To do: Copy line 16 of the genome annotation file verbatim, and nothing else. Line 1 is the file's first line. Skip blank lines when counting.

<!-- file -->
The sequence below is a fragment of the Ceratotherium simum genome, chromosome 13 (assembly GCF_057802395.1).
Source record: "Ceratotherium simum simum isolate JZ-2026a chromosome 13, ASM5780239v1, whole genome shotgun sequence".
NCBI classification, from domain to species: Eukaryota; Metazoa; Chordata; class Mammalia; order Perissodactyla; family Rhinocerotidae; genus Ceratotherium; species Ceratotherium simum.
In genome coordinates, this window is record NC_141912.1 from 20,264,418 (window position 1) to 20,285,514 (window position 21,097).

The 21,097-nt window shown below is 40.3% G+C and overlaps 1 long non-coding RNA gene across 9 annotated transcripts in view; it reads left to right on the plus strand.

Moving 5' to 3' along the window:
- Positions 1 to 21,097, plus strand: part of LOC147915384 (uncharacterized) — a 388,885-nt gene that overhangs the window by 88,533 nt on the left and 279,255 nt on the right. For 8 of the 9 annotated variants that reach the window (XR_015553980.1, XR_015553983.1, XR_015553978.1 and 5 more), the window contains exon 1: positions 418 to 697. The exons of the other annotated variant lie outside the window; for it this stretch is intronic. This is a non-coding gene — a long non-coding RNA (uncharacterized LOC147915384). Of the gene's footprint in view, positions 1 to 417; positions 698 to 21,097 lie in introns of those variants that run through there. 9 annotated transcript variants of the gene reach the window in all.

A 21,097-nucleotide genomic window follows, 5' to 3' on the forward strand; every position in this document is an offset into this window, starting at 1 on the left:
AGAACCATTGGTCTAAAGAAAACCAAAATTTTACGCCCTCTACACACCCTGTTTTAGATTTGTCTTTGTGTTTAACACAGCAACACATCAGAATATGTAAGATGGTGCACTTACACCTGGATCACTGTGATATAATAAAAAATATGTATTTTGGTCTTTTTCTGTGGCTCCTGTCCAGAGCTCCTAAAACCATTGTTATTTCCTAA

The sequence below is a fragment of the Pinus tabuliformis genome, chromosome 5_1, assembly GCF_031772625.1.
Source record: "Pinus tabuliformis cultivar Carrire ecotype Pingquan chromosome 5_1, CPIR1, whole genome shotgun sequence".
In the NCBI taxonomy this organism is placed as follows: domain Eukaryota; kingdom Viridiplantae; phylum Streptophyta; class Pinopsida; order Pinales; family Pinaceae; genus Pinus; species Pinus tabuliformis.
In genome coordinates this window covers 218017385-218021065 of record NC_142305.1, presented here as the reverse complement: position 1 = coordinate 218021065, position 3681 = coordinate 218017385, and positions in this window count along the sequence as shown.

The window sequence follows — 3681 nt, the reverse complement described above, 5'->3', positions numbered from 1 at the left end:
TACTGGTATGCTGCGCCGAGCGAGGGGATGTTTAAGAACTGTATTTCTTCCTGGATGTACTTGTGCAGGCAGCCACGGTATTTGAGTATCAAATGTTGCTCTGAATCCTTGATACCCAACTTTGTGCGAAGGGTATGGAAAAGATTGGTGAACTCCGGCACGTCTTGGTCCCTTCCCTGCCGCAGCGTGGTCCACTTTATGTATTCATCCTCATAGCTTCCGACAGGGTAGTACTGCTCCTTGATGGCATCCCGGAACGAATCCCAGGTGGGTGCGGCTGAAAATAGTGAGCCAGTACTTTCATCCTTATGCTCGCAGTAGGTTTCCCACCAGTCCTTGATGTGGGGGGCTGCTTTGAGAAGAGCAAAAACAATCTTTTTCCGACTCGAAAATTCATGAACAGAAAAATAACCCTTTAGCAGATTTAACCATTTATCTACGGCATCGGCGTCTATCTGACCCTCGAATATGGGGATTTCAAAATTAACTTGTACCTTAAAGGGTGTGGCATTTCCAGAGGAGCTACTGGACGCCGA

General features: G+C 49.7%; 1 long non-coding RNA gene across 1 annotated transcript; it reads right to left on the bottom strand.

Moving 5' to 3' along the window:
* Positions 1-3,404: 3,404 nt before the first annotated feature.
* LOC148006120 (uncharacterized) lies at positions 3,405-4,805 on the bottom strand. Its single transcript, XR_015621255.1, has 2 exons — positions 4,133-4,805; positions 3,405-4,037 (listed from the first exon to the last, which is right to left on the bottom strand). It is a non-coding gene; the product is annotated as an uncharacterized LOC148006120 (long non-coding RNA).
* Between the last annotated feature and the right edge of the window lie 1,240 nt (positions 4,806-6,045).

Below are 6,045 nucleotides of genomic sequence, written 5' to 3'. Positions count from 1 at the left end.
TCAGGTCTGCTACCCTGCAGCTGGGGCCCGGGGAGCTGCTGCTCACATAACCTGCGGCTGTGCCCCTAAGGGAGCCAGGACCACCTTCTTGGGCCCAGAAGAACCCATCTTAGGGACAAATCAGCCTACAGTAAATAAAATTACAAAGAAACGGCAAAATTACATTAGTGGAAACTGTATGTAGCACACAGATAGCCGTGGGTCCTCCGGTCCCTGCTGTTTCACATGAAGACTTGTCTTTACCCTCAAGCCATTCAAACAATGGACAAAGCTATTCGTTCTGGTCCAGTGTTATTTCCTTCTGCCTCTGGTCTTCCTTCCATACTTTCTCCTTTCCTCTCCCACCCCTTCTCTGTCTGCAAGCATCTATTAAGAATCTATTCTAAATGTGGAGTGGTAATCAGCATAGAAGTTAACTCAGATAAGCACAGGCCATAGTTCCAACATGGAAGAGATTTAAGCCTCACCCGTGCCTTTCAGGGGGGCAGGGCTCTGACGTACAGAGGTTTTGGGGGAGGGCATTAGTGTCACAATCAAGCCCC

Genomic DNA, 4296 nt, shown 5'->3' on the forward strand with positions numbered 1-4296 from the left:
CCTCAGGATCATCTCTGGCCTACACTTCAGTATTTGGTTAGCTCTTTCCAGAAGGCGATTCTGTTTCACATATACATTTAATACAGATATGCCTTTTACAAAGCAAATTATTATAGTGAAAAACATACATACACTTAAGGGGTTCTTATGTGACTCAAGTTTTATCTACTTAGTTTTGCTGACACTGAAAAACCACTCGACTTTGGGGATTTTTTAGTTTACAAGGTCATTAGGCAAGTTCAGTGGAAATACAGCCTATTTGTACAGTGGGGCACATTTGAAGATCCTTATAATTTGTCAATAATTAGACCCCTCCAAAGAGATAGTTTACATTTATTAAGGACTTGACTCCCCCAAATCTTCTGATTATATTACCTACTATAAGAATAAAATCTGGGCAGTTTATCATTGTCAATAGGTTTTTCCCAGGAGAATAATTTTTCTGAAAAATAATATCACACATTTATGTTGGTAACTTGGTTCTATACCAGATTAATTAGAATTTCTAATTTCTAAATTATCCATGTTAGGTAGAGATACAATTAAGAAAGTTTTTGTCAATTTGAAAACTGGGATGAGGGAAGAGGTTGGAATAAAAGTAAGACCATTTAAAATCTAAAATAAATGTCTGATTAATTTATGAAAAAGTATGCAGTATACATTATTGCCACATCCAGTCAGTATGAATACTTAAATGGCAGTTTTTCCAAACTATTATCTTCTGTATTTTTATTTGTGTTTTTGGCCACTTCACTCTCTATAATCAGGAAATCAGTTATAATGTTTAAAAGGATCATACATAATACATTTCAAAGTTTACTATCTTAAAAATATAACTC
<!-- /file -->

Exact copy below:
General features: G+C 49.7%; 1 long non-coding RNA gene across 1 annotated transcript; it reads right to left on the bottom strand.